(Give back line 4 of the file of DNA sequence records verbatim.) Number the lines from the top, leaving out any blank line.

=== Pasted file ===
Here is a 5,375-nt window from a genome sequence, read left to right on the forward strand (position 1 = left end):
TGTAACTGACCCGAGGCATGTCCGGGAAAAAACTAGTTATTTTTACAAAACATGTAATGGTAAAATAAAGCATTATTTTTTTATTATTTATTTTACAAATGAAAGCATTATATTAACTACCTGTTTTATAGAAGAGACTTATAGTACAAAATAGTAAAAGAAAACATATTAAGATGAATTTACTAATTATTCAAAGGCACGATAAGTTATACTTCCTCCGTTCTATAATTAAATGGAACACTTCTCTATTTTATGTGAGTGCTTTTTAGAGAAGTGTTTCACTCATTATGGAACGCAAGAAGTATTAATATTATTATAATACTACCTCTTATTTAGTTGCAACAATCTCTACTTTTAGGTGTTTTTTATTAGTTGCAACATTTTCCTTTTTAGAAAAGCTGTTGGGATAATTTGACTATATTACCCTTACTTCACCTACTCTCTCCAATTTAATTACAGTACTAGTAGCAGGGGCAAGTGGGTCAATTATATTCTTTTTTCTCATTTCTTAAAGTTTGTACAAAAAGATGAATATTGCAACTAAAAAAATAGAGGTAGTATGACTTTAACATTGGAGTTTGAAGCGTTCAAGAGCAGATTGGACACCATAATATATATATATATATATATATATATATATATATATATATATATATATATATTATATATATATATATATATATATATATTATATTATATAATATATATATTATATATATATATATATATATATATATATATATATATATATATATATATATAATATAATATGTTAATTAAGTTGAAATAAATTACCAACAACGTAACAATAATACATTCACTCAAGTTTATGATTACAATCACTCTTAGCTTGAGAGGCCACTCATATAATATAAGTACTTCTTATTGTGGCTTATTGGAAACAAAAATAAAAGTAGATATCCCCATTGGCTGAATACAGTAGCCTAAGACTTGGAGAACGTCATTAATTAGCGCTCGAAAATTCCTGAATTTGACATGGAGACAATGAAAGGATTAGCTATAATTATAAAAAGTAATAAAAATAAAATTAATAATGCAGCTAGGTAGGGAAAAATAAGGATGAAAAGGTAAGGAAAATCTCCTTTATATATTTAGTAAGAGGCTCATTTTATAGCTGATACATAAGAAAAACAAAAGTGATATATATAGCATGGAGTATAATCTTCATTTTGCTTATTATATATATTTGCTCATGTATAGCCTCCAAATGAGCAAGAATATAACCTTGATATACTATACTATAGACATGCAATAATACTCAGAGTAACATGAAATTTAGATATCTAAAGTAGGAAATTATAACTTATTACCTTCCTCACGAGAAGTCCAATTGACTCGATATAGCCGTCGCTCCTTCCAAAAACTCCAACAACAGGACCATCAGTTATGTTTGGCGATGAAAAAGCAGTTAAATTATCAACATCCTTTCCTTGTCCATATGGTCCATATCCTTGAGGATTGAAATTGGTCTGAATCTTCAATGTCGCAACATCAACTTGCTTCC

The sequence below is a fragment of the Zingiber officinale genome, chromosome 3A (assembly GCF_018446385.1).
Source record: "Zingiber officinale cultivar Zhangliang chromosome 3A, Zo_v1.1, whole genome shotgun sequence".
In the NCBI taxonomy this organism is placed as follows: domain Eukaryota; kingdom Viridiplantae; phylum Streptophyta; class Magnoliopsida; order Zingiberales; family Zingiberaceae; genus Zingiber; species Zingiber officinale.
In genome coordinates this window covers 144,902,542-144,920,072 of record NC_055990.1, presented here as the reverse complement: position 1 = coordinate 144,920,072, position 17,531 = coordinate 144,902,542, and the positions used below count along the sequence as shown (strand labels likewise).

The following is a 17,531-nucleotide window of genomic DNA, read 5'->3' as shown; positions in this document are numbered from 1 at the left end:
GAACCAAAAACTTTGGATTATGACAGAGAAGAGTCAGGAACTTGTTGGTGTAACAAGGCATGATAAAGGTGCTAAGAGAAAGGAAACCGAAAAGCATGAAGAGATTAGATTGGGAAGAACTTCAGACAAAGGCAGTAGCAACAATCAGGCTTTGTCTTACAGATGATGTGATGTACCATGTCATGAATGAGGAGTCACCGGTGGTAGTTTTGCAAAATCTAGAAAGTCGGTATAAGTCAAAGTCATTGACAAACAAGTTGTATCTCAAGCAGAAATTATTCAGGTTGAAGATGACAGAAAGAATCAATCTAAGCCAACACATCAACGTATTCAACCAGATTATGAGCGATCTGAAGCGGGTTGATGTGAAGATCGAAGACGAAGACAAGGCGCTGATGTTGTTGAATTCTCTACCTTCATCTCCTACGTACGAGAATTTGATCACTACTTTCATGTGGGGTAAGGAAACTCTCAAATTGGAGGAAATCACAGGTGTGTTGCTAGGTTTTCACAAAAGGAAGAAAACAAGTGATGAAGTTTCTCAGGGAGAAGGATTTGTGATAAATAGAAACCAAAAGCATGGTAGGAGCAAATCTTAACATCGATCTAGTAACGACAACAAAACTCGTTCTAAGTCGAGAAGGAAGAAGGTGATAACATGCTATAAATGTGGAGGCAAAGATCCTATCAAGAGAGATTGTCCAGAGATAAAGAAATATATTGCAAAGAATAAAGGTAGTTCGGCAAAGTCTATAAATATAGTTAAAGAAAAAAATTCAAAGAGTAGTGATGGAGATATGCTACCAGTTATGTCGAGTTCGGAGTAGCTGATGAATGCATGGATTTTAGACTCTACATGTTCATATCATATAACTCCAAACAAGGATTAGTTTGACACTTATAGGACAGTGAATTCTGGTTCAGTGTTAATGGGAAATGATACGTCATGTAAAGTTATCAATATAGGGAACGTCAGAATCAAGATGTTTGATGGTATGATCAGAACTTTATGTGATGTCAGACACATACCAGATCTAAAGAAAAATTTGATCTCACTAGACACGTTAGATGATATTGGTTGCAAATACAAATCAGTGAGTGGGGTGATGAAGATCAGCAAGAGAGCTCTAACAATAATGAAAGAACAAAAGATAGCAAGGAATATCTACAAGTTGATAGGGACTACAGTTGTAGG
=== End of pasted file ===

Source record: "Zingiber officinale cultivar Zhangliang chromosome 3A, Zo_v1.1, whole genome shotgun sequence".